If you buy a ticket to a ball game, a concert, or a movie, then you expect a seat in a crowd of strangers. You’re not there for the people. You are there for the event like everyone else. You might occasionally run into a friend, but most of the people around you will be nameless ticket holders. If you buy season tickets to the Grizzlies, then you might start recognizing a few faces. You may even learn a name or two. But you still won’t be there for the people.
This is what church has become for most Americans – an event. When we feel like cheering for the “home team”, need a little nostalgia, or want some positive thinking in our life, we visit church services – a few times a year. Some of us are still season-ticket holders because we value the experience a little more. We show up twice a month now on average.
The American church has largely embraced an event-driven ministry. We have allowed our entertainment-saturated culture too much influence. This is important to think about for two reasons:
- The church “experience” will never be able to compete with a few extra hours on the PlayStation or watching your favorite Netflix series. Even the churches with the best production, teaching, and music will get old eventually and some new experience will replace it. But this is only an issue if we continue to think of church as just an event.
- Church is not just an event or a building. Church is a group of people who love one another. God’s vision for the church was not buildings full of strangers in the dark. No one will give up a substantial amount of free time for that unless their identity is tied to it somehow. But someone who needs a committed, loving family might give up some free time for it…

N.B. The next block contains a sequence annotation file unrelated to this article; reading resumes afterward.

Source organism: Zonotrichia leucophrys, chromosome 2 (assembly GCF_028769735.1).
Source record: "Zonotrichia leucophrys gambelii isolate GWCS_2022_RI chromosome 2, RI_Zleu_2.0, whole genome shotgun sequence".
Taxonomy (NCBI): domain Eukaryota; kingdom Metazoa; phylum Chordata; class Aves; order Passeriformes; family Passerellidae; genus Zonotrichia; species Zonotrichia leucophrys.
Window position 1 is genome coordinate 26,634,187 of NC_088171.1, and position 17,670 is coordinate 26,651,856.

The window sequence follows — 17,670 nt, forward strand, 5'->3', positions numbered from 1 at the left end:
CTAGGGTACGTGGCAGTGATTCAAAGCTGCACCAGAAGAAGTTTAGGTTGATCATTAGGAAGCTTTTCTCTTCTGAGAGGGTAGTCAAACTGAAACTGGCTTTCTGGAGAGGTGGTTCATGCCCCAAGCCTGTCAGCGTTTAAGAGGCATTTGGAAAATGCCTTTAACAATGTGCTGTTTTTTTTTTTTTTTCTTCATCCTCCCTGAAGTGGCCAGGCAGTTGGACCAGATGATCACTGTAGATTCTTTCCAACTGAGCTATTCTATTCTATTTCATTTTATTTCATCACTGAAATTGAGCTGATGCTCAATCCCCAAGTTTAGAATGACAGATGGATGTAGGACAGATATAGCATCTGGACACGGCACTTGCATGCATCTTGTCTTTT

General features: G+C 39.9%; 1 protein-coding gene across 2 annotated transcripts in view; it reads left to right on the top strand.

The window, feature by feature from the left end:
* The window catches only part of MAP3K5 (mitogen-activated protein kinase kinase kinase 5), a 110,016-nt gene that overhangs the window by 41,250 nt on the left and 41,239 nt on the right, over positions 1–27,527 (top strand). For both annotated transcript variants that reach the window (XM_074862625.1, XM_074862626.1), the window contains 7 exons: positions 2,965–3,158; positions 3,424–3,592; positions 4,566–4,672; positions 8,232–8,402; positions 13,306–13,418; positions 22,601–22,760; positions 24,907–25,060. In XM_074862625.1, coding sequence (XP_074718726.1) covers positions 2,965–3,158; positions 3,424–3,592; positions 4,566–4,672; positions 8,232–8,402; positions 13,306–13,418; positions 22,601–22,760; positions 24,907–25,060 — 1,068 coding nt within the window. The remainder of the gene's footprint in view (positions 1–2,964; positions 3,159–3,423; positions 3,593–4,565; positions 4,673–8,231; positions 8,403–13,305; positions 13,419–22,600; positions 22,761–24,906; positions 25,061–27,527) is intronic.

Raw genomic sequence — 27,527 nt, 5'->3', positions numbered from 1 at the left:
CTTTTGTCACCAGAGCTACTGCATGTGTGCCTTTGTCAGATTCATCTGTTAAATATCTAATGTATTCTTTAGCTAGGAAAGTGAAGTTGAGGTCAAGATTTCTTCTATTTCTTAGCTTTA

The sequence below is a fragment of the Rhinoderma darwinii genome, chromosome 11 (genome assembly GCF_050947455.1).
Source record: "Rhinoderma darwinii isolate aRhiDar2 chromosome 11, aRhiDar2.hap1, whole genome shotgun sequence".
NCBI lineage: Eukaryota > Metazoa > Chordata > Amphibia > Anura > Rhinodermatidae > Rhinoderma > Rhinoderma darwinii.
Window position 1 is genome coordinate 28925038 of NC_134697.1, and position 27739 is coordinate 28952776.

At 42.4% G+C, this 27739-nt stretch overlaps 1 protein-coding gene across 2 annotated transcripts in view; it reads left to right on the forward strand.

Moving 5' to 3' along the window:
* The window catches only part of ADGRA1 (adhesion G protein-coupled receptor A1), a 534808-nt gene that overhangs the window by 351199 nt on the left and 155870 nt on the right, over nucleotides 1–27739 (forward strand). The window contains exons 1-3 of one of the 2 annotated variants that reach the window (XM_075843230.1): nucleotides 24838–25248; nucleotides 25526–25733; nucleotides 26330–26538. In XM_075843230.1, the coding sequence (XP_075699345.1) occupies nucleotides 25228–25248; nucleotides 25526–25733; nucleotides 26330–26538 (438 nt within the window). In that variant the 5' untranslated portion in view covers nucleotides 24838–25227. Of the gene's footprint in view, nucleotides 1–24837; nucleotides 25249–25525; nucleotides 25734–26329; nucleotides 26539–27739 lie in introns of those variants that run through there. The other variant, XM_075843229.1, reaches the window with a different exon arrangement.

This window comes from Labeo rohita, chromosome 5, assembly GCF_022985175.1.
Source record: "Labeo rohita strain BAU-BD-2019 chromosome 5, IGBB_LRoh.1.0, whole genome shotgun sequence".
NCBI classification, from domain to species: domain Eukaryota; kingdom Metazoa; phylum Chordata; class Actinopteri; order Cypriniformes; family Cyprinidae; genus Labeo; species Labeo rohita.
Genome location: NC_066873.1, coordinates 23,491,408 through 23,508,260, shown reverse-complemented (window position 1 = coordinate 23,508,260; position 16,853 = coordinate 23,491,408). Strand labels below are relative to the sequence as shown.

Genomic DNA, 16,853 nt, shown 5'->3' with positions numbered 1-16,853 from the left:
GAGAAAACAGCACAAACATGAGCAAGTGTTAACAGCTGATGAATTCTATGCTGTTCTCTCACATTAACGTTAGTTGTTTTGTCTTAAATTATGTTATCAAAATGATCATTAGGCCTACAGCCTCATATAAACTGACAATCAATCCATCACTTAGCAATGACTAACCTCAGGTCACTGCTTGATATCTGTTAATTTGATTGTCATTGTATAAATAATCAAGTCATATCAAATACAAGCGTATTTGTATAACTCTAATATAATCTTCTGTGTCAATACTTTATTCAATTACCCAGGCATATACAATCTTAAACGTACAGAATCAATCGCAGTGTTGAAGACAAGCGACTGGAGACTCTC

My wife and I are on the verge of adopting two foster children. The adoption process has taught us so much, especially about God’s love and His vision for the church. It has led me to stop talking about “church membership” and instead replace the language with “adoption”. When we commit to a church family (and they commit to us), we are not joining a club to pay dues. Nor are we buying season tickets to a show. We are being adopted into a visible, living, breathing family. We are brothers and sisters with one Father. We are covenanting with the Father of the Fatherless and the Defender of Widows.
If people begin to think of church as a real family, they will forgive our mediocre preaching and our out-of-style worship music. Love covers a multitude of sins… and average experiences. We can only compete with people’s entertainment if we stop trying to entertain. We need the church to be the church. We need the family of God. It’s also the only place Jesus promises to be. We will never be bored if we start thinking of the church the way God sees it.
Are you interested in being adopted? Christ Fellowship will hold two Adoption Classes in April. We are a family, but we are always adopting.